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When it comes to data storage devices, solid-state disks (or, SSDs) were supposed to be the next big thing after traditional, spinning hard drive disks (or, HDDs). With no moving parts, SSDs are largely immune to crashes caused by mechanical failure and extended use. They also are nearly noiseless and are a lot faster than HDDs in terms of data retrieval and startup time.
But thanks to all the high-end circuitry, SSDs are expensive and store less data than HDDs. SSDs also can access data more quickly than HDDs but they cannot write data as quickly. And while SSDs are less prone to crashing from mechanical failure, they are highly prone to electrical failure. And once they burn out, they are gone for good.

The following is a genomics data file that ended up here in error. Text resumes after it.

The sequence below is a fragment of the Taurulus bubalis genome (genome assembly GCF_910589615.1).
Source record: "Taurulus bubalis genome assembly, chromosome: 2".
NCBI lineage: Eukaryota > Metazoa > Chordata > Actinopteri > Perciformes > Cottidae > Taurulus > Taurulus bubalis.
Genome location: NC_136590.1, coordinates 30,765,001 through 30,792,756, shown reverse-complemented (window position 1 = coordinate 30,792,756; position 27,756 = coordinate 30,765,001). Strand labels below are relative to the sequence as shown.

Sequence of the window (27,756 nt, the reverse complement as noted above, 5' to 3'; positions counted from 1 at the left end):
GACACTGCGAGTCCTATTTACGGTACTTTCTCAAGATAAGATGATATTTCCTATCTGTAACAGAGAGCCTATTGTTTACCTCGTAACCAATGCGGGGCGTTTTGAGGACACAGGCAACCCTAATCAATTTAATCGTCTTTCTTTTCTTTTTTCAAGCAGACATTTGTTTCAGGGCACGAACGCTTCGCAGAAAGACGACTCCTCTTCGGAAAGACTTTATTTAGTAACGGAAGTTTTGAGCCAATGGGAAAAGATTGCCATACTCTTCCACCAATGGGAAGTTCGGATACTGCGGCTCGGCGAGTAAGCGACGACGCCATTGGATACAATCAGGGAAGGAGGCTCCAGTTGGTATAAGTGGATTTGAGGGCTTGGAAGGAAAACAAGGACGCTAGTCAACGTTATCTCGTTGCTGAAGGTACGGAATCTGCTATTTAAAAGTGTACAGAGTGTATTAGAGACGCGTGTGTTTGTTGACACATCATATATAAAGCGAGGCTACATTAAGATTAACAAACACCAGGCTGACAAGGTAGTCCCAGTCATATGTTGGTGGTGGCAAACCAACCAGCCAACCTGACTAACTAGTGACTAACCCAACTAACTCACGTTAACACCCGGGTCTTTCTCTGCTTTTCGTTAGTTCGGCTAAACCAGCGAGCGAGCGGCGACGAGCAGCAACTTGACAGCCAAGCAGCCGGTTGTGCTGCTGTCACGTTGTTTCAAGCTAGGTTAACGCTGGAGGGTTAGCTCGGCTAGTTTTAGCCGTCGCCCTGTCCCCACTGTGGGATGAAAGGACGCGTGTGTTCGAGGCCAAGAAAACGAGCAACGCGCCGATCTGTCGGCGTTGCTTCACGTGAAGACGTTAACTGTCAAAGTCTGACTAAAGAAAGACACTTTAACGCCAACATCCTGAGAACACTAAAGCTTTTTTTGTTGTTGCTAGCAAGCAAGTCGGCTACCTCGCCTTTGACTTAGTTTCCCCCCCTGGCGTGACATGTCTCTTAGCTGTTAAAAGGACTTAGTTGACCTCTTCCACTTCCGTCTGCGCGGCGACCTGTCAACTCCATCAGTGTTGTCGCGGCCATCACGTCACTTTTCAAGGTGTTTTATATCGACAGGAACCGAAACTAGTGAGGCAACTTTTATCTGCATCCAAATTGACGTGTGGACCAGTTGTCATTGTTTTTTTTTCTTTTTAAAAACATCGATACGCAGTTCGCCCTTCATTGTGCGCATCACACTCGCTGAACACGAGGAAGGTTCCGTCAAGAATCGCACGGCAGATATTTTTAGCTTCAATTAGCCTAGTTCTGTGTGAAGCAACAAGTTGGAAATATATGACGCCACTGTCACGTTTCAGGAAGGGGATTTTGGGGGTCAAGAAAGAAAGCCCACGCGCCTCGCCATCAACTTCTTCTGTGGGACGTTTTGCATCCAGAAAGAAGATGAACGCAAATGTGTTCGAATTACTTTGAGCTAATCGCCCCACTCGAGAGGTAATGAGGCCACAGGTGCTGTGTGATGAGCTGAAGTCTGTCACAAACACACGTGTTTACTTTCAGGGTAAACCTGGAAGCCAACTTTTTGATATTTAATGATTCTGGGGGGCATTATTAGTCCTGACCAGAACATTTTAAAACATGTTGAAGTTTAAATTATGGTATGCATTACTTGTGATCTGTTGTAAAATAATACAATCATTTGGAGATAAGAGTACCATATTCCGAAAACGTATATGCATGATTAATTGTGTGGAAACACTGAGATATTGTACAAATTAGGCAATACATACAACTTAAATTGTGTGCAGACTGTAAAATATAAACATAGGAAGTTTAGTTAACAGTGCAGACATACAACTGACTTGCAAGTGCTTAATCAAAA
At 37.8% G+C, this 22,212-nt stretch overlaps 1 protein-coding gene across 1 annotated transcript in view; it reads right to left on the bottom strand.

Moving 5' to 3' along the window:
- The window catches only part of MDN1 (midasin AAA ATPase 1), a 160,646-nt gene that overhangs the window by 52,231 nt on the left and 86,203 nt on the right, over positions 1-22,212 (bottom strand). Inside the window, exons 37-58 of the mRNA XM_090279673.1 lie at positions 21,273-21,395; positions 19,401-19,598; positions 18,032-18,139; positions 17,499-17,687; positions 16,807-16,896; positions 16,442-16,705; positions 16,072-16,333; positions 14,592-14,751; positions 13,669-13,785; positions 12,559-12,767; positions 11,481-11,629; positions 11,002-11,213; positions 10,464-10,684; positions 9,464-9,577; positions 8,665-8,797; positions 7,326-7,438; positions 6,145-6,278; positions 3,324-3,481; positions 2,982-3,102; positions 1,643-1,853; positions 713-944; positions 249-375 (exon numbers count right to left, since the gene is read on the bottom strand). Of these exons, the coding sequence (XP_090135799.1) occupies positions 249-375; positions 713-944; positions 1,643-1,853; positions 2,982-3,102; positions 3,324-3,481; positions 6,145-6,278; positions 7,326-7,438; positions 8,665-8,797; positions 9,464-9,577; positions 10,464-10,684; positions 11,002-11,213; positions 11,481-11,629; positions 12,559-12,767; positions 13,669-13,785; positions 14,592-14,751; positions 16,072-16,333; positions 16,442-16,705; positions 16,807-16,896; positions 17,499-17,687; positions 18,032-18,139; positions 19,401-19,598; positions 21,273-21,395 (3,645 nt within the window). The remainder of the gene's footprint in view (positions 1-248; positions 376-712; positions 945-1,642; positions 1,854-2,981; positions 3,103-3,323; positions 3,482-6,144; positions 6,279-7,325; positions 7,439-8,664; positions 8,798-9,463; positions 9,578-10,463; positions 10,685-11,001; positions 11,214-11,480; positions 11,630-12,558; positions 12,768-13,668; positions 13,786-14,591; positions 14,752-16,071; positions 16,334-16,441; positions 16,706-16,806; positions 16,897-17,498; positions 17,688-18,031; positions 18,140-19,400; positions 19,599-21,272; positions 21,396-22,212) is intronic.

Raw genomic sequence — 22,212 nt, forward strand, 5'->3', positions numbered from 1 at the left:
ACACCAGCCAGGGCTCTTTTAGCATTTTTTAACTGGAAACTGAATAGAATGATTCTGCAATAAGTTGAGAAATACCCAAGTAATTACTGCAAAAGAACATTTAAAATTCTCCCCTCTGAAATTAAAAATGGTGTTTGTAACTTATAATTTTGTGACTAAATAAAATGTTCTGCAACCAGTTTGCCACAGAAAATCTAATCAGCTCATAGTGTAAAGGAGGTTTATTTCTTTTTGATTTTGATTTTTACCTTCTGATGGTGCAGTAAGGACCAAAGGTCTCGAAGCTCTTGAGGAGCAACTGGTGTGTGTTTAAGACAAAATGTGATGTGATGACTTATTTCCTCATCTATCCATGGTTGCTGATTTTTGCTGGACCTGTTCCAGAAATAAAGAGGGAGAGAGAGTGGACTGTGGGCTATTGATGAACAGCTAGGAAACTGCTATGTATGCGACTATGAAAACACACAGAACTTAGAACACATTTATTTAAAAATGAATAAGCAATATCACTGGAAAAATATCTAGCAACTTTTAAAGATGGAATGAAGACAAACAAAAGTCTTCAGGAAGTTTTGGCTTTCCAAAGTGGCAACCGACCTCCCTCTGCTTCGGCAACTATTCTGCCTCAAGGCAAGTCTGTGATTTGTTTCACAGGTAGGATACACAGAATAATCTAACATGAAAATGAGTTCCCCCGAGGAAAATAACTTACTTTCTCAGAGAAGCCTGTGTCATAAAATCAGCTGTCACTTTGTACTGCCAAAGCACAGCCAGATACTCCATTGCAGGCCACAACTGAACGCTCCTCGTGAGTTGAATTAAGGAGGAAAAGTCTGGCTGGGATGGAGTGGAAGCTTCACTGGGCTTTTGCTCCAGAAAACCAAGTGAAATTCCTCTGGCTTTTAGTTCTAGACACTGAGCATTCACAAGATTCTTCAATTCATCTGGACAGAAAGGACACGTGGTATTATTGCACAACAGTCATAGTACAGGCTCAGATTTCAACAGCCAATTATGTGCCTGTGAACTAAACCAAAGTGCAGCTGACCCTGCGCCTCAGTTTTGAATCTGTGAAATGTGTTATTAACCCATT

According to a February, 2012, article by ComputerWorld, “as NAND flash densities increase, so do…
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